The ohia tree is in trouble

The ʻohiʻa is Hawaii’s iconic tree, a keystone species that maintains healthy watersheds and provides habitat for numerous endangered birds. But a virulent fungal disease, possibly related to a warmer, drier climate, is now felling the island’s cherished `ohi`a forests.Hawaii’s isolation, 2,390 miles from the North American mainland, has given the island chain a unique array of species found nowhere else, including the ʻohiʻa lehua, an evergreen in the myrtle family with delicate pom-pom-shaped flowers composed of clusters of showy stamens in a range of hues from red and orange to pale yellow. In 2010, homeowners on the Big Island of Hawaii began reporting that ʻohiʻa in their upland rainforest were dying without apparent cause. Researchers named the mysterious condition “Rapid ʻOhiʻa Death” (ROD). On Google Earth, you can see the telltale brown streaks in the Puna forest reserve, Hawaii's largest remaining upland rainforest located on the slope of Kilauea volcano, where many ʻohiʻa lehua (Metrosideros polymorpha) trees have already succumbed. If you scroll over 60 miles to the west to the other side of the island, the green canopy behind Kealakekua Bay on the Kona coast — where Captain James Cook first set foot on Hawaii and was later killed — is pocked with the bleached skeletons of dead and dying trees. Scenes like these have become commonplace in the American West, where several conifer species, weakened by long-term drought and warmer temperatures, have been decimated by bark beetles. Researchers are wondering if climate change may also have stressed ʻohiʻa trees, perhaps helping to trigger the current outbreak on Hawaii. The fungus clogs the vascular system of the trees, making them wilt and die as if from a drought.An overall decrease in trade winds has created drier conditions in recent years in parts of the islands, at the same time that rising temperatures have warmed things up in the cool upland forests where ʻohiʻa thrive. 

Do you live in one of America's worst cities for air pollution?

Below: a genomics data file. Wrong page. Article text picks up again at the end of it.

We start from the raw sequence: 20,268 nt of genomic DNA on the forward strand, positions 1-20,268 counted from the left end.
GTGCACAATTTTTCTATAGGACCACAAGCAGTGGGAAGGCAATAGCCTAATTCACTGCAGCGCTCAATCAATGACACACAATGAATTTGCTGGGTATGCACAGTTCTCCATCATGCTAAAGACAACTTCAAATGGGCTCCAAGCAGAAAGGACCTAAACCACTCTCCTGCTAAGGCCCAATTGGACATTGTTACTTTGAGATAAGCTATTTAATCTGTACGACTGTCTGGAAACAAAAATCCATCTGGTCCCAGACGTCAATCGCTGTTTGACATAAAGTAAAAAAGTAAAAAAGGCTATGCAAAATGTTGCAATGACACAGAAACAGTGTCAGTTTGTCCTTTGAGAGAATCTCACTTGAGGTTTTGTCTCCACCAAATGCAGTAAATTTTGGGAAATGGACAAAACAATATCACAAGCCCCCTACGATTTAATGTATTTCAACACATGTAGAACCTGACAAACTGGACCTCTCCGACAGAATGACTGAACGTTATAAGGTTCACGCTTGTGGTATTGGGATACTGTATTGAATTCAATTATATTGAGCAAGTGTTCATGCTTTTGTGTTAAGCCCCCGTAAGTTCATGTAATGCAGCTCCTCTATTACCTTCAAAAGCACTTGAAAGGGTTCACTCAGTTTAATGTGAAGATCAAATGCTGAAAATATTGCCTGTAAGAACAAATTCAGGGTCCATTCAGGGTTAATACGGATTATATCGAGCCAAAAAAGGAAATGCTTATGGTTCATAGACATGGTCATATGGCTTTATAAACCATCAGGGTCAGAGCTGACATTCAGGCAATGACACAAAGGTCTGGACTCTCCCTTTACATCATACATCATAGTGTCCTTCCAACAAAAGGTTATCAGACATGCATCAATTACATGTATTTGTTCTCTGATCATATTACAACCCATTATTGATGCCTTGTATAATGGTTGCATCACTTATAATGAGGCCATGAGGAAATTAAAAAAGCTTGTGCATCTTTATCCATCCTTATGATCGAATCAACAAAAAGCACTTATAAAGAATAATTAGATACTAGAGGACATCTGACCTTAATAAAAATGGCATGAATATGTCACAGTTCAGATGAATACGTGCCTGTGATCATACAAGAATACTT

The American Lung Association has released its annual “State of the Air” report and its findings are troubling. Most Americans live in counties with air pollution so bad that it is a severe risk to their health. According to the report, that means 166 million people are at risk of an early death and significant health problems including asthma, developmental damage and cancer.Without a doubt the most concerning discovery made by the American Lung Association was that short-term particle pollution had increased sharply since last year’s report: “Short-term spikes” of particle pollution hit record levels in seven of the 25 most polluted U.S. cities in this period.

Australian river on fire with fracked coal seam gas

So much methane is bubbling into a river surrounded by hundreds of fracking wells that it's a fire hazard! Local campaigners blame the coal seam gas industry for the gas releases which are spreading along Queensland's river Condamine and gaining in intensity.So much methane gas is now bubbling up through the Condamine River in Queensland, Australia that it exploded with fire and held a large flame.Gas seeping into the river began shortly after coal seam gas operations started nearby and is growing in volume and the stretch of river affected is expanding in length. 

VW agrees to buy back or “fix” 500,000 cars in North America

With only days to go before the deadline, Volkswagen AG (VW) and the U.S. government reached a partial settlement over how to deal with the automaker’s “dieselgate” emissions scandal.Volkswagen agreed to fix or buy back some 500,000 vehicles caught up in the crisis. What wasn’t agreed upon is how much the company should pay in fines and compensation to consumers affected by the crisis.